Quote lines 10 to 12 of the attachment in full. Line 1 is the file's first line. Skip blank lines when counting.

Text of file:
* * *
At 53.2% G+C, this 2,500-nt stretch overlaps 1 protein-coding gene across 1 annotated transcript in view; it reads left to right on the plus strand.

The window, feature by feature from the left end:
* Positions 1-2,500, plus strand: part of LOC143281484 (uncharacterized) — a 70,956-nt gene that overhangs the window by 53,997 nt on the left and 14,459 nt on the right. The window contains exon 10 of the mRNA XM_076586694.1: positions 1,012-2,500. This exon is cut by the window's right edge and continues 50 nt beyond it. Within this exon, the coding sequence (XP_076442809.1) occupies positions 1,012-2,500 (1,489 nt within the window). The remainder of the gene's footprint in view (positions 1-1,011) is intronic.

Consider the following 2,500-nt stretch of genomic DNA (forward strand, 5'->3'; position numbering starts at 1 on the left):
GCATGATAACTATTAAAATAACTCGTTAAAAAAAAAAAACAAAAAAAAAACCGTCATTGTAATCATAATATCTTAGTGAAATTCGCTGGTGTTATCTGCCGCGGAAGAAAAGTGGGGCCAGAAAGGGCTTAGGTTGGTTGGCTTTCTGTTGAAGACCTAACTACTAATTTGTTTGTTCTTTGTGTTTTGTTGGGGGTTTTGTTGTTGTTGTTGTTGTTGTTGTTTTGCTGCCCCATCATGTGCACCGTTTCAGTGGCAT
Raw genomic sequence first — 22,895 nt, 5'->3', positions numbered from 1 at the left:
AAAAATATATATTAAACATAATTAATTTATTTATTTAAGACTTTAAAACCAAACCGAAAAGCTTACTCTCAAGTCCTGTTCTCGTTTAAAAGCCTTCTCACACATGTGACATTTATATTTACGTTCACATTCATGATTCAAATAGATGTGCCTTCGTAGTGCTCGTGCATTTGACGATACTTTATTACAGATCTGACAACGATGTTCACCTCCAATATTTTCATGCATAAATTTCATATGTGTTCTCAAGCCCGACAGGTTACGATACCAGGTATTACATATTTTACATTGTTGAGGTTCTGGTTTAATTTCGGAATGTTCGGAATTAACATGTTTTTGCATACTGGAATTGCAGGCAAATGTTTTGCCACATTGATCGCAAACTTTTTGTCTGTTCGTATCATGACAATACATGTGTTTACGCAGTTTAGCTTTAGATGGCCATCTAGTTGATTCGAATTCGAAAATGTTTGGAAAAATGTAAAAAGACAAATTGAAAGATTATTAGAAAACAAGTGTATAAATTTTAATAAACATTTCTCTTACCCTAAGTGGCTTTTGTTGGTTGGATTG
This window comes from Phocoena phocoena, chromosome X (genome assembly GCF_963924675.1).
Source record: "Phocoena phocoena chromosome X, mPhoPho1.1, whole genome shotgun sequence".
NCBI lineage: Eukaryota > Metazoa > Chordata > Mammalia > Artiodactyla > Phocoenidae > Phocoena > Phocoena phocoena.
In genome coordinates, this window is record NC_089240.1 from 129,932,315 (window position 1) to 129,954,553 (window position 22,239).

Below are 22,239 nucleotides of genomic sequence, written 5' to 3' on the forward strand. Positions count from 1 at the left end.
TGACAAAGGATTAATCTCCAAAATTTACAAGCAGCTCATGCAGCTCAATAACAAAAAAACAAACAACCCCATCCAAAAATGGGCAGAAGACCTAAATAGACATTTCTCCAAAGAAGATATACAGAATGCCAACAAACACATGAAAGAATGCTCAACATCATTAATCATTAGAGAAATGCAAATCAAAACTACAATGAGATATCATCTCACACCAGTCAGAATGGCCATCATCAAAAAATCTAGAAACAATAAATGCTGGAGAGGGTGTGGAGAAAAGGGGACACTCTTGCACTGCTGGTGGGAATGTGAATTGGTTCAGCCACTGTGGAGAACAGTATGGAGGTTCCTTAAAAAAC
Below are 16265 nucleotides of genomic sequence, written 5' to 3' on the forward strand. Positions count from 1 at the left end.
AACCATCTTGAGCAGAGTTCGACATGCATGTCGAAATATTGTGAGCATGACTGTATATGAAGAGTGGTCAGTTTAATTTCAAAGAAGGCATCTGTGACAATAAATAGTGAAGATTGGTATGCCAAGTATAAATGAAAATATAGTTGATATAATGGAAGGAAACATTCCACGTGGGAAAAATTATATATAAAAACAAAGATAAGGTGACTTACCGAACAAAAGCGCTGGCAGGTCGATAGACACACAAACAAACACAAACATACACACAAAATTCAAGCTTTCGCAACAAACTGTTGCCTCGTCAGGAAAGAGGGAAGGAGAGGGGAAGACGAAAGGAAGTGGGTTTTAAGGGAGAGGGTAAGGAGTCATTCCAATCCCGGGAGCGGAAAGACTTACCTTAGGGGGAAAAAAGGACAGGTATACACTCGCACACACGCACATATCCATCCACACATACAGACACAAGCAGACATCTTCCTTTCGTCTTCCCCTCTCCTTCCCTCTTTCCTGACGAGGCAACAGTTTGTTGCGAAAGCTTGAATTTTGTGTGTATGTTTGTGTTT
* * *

NCBI lineage: Eukaryota > Metazoa > Chordata > Mammalia > Artiodactyla > Phocoenidae > Phocoena > Phocoena phocoena.
In genome coordinates, this window is record NC_089240.1 from 129,932,315 (window position 1) to 129,954,553 (window position 22,239).

Below are 22,239 nucleotides of genomic sequence, written 5' to 3' on the forward strand. Positions count from 1 at the left end.